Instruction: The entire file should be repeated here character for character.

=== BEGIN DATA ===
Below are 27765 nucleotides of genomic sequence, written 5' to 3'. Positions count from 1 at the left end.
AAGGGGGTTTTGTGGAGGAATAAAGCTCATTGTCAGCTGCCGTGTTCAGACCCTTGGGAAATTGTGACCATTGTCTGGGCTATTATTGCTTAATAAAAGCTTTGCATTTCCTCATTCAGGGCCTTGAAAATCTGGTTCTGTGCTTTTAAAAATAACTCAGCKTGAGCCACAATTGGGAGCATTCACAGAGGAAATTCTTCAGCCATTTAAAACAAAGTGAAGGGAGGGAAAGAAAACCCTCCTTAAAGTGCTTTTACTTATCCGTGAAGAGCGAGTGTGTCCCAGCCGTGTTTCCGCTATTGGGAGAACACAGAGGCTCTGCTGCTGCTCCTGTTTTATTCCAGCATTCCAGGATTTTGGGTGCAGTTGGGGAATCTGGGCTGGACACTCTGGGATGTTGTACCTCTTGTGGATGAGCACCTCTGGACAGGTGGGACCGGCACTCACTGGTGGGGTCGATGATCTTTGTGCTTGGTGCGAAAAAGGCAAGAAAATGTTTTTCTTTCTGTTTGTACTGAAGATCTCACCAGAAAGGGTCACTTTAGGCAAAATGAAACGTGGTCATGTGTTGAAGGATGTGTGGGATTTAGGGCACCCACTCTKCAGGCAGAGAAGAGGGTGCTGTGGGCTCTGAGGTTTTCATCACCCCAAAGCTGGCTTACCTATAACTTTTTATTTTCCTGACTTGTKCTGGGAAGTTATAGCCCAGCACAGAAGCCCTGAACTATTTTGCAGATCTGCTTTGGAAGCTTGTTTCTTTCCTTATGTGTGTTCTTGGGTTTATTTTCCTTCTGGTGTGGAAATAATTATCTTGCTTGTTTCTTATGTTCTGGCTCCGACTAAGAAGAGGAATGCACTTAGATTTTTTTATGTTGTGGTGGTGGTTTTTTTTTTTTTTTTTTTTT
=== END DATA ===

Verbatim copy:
Below are 27765 nucleotides of genomic sequence, written 5' to 3'. Positions count from 1 at the left end.
AAGGGGGTTTTGTGGAGGAATAAAGCTCATTGTCAGCTGCCGTGTTCAGACCCTTGGGAAATTGTGACCATTGTCTGGGCTATTATTGCTTAATAAAAGCTTTGCATTTCCTCATTCAGGGCCTTGAAAATCTGGTTCTGTGCTTTTAAAAATAACTCAGCKTGAGCCACAATTGGGAGCATTCACAGAGGAAATTCTTCAGCCATTTAAAACAAAGTGAAGGGAGGGAAAGAAAACCCTCCTTAAAGTGCTTTTACTTATCCGTGAAGAGCGAGTGTGTCCCAGCCGTGTTTCCGCTATTGGGAGAACACAGAGGCTCTGCTGCTGCTCCTGTTTTATTCCAGCATTCCAGGATTTTGGGTGCAGTTGGGGAATCTGGGCTGGACACTCTGGGATGTTGTACCTCTTGTGGATGAGCACCTCTGGACAGGTGGGACCGGCACTCACTGGTGGGGTCGATGATCTTTGTGCTTGGTGCGAAAAAGGCAAGAAAATGTTTTTCTTTCTGTTTGTACTGAAGATCTCACCAGAAAGGGTCACTTTAGGCAAAATGAAACGTGGTCATGTGTTGAAGGATGTGTGGGATTTAGGGCACCCACTCTKCAGGCAGAGAAGAGGGTGCTGTGGGCTCTGAGGTTTTCATCACCCCAAAGCTGGCTTACCTATAACTTTTTATTTTCCTGACTTGTKCTGGGAAGTTATAGCCCAGCACAGAAGCCCTGAACTATTTTGCAGATCTGCTTTGGAAGCTTGTTTCTTTCCTTATGTGTGTTCTTGGGTTTATTTTCCTTCTGGTGTGGAAATAATTATCTTGCTTGTTTCTTATGTTCTGGCTCCGACTAAGAAGAGGAATGCACTTAGATTTTTTTATGTTGTGGTGGTGGTTTTTTTTTTTTTTTTTTTTT